@pineapple if memory serves Omnipod will be utilizing the Dexcom G6 in the near future. Their version of the Closed Loop system will be using the G6 even though the G7 will be nearing release, according to an Omnipod rep I spoke to last March.
Tandem plans to release T:Sport later in 2020, which is described as patch pump with Dexcom CGMS integration. Would also have Control-IQ.
I love my Omnipod and it will be nice to have it connect to the Dexcom. But I never have to worry about tubes and I never have occlusions. I don’t get crimped tubes and I can roll and sleep on my Omnipod and not worry about it. I love the Omnipods ability to put it so many places and it’s not that big. It’s also very easy to program for different bolus and basil programs or just give yourself extra insulin if you feel you need it. You can enter BG level, or carbs you eat, but you don’t have to if you don’t want to. I do have an occasional pod that doesn’t work at the onset.
It’s just so easy to use a pump and get better dosing. I never bothered when I took shots to give insulin for 5 carbs or less, with a pump, it’s just hitting a couple of buttons. I can correct for my different basal requirements during the day versus night and I can lower my basal amounts when I exercise. I wouldn’t go without it now I’ve been on one.
The biggest downside? I do spend more time thinking about what dose to take whenever I eat something, or go to the dentist or take a shower. The dentist requires less insulin, a shower more. I ignored more things, I’d take a shot to cover a meal and a snack later or this is how much I’m eating, this is how much I’ll take and I’ll prebolus it. Now it’s prebolus and give a dose when I eat and extend part of that a half hour so I stay nice and even keel.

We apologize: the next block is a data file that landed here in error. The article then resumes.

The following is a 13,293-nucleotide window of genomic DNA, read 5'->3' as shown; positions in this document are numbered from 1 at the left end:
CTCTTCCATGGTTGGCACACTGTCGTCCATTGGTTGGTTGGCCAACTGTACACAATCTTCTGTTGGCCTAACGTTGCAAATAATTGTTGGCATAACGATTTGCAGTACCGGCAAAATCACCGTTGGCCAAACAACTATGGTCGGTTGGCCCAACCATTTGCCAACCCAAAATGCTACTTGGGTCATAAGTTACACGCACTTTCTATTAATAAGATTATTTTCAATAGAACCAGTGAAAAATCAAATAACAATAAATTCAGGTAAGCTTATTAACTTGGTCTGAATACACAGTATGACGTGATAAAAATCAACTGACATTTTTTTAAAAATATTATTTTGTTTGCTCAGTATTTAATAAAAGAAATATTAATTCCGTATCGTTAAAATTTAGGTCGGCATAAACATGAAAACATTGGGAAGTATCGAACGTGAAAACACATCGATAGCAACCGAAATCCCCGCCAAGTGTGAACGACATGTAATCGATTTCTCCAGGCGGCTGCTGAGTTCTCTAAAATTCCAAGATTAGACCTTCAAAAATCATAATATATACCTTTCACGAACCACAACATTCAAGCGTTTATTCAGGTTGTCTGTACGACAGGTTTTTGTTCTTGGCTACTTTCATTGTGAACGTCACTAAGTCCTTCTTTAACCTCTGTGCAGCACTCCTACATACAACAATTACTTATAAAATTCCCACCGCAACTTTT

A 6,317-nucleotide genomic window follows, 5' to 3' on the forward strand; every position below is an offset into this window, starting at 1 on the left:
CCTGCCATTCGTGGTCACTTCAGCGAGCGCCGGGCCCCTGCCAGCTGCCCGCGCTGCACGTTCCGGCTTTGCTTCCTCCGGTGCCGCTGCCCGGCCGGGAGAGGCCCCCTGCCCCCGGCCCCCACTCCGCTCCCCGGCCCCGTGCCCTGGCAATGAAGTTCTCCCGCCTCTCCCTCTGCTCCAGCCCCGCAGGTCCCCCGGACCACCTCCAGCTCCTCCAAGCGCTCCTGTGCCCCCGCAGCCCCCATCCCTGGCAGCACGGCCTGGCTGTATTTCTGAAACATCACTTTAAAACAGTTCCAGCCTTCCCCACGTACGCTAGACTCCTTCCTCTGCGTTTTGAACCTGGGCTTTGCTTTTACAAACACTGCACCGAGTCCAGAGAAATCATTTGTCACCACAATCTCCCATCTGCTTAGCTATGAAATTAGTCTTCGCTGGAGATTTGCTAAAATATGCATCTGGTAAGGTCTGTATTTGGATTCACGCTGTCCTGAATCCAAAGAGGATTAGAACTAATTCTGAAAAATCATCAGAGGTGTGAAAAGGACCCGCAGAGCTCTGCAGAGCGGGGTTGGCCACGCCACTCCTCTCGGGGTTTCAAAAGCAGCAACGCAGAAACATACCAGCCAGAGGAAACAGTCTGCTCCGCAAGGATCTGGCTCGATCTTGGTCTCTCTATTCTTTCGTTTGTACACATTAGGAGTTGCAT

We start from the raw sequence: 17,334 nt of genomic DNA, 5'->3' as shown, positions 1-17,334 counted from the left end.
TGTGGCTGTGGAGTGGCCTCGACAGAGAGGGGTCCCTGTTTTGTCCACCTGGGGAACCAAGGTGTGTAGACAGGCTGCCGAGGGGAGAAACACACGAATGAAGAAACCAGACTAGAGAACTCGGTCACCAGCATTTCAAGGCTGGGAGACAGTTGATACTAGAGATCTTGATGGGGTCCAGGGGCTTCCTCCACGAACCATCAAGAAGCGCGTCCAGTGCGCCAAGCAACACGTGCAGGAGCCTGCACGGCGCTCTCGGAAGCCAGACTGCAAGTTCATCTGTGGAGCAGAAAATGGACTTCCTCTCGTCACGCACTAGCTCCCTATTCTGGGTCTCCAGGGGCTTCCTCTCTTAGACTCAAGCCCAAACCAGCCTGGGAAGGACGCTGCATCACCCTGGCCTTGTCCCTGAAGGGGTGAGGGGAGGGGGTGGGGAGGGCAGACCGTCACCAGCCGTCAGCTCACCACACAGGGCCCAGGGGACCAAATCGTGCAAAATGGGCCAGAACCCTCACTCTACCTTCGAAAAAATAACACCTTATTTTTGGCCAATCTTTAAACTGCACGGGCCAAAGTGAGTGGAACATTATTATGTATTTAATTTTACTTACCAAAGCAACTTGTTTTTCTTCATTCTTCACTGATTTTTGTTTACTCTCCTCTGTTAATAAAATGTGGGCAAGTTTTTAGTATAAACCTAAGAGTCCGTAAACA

Whichever you pick, if you pick one, my say is a pump, any pump is a huge plus!
I’m using an X2 w/G6 integration and Basal-IQ. I’m frankly thrilled with it’s performance with or without Basal-IQ turned on.
I have used Animas and Diesetronic tubed pumps over the past 35 years and having the pump tethered to me by the tubing has never been an issue. I like the ability to see all the system components (infusion site, insulin delivery, pumping mechanism) for troubleshooting purposes.
I have no hands on experience with Medtronics or Omnipod. My Endo is very enthusiastic about Tandem. He likes Omnipod particularly for kids who are often playing sports and other physical activities where a tubed pump might interfere. Ditto for adults if that is their lifestyle.
Whichever pump you choose, I think you’re making a big step forward. Good luck!